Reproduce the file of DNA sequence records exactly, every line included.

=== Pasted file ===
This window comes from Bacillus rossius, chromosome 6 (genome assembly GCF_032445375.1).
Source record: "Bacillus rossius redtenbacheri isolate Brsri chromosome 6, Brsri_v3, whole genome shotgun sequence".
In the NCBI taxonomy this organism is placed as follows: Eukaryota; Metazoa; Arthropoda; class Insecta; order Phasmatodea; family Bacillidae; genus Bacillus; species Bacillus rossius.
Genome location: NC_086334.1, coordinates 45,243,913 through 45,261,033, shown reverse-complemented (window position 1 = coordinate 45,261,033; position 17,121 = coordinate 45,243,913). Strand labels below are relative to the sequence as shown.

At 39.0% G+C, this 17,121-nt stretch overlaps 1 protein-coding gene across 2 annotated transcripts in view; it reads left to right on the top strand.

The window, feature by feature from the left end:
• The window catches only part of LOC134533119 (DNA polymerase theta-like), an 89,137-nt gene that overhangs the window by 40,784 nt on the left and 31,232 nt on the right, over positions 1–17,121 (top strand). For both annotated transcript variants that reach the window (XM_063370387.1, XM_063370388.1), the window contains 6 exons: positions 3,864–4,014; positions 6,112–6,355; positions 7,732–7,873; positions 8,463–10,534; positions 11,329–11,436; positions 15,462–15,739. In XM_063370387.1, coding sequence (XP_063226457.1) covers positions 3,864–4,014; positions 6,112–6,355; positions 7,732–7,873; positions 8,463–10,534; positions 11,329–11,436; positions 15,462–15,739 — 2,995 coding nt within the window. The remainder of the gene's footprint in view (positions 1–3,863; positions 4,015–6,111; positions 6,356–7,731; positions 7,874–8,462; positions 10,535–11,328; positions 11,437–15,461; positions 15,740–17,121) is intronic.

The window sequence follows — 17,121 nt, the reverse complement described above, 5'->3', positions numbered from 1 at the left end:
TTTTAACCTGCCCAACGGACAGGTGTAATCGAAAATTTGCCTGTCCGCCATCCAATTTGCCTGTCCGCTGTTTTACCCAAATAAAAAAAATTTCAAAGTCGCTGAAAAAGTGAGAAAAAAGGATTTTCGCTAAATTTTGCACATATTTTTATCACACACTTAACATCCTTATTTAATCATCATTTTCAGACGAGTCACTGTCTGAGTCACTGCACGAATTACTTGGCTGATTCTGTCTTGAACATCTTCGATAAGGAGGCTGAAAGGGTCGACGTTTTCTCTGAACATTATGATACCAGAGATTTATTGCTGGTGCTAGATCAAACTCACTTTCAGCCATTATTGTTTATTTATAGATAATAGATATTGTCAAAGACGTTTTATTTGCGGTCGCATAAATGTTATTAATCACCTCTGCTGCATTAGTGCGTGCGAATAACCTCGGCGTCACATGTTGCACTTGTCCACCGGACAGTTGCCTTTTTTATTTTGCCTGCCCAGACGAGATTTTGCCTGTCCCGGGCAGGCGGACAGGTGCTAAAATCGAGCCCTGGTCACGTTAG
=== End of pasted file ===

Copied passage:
This window comes from Bacillus rossius, chromosome 6 (genome assembly GCF_032445375.1).
Source record: "Bacillus rossius redtenbacheri isolate Brsri chromosome 6, Brsri_v3, whole genome shotgun sequence".
In the NCBI taxonomy this organism is placed as follows: Eukaryota; Metazoa; Arthropoda; class Insecta; order Phasmatodea; family Bacillidae; genus Bacillus; species Bacillus rossius.
Genome location: NC_086334.1, coordinates 45,243,913 through 45,261,033, shown reverse-complemented (window position 1 = coordinate 45,261,033; position 17,121 = coordinate 45,243,913). Strand labels below are relative to the sequence as shown.

At 39.0% G+C, this 17,121-nt stretch overlaps 1 protein-coding gene across 2 annotated transcripts in view; it reads left to right on the top strand.

The window, feature by feature from the left end:
• The window catches only part of LOC134533119 (DNA polymerase theta-like), an 89,137-nt gene that overhangs the window by 40,784 nt on the left and 31,232 nt on the right, over positions 1–17,121 (top strand). For both annotated transcript variants that reach the window (XM_063370387.1, XM_063370388.1), the window contains 6 exons: positions 3,864–4,014; positions 6,112–6,355; positions 7,732–7,873; positions 8,463–10,534; positions 11,329–11,436; positions 15,462–15,739. In XM_063370387.1, coding sequence (XP_063226457.1) covers positions 3,864–4,014; positions 6,112–6,355; positions 7,732–7,873; positions 8,463–10,534; positions 11,329–11,436; positions 15,462–15,739 — 2,995 coding nt within the window. The remainder of the gene's footprint in view (positions 1–3,863; positions 4,015–6,111; positions 6,356–7,731; positions 7,874–8,462; positions 10,535–11,328; positions 11,437–15,461; positions 15,740–17,121) is intronic.

The window sequence follows — 17,121 nt, the reverse complement described above, 5'->3', positions numbered from 1 at the left end:
TTTTAACCTGCCCAACGGACAGGTGTAATCGAAAATTTGCCTGTCCGCCATCCAATTTGCCTGTCCGCTGTTTTACCCAAATAAAAAAAATTTCAAAGTCGCTGAAAAAGTGAGAAAAAAGGATTTTCGCTAAATTTTGCACATATTTTTATCACACACTTAACATCCTTATTTAATCATCATTTTCAGACGAGTCACTGTCTGAGTCACTGCACGAATTACTTGGCTGATTCTGTCTTGAACATCTTCGATAAGGAGGCTGAAAGGGTCGACGTTTTCTCTGAACATTATGATACCAGAGATTTATTGCTGGTGCTAGATCAAACTCACTTTCAGCCATTATTGTTTATTTATAGATAATAGATATTGTCAAAGACGTTTTATTTGCGGTCGCATAAATGTTATTAATCACCTCTGCTGCATTAGTGCGTGCGAATAACCTCGGCGTCACATGTTGCACTTGTCCACCGGACAGTTGCCTTTTTTATTTTGCCTGCCCAGACGAGATTTTGCCTGTCCCGGGCAGGCGGACAGGTGCTAAAATCGAGCCCTGGTCACGTTAG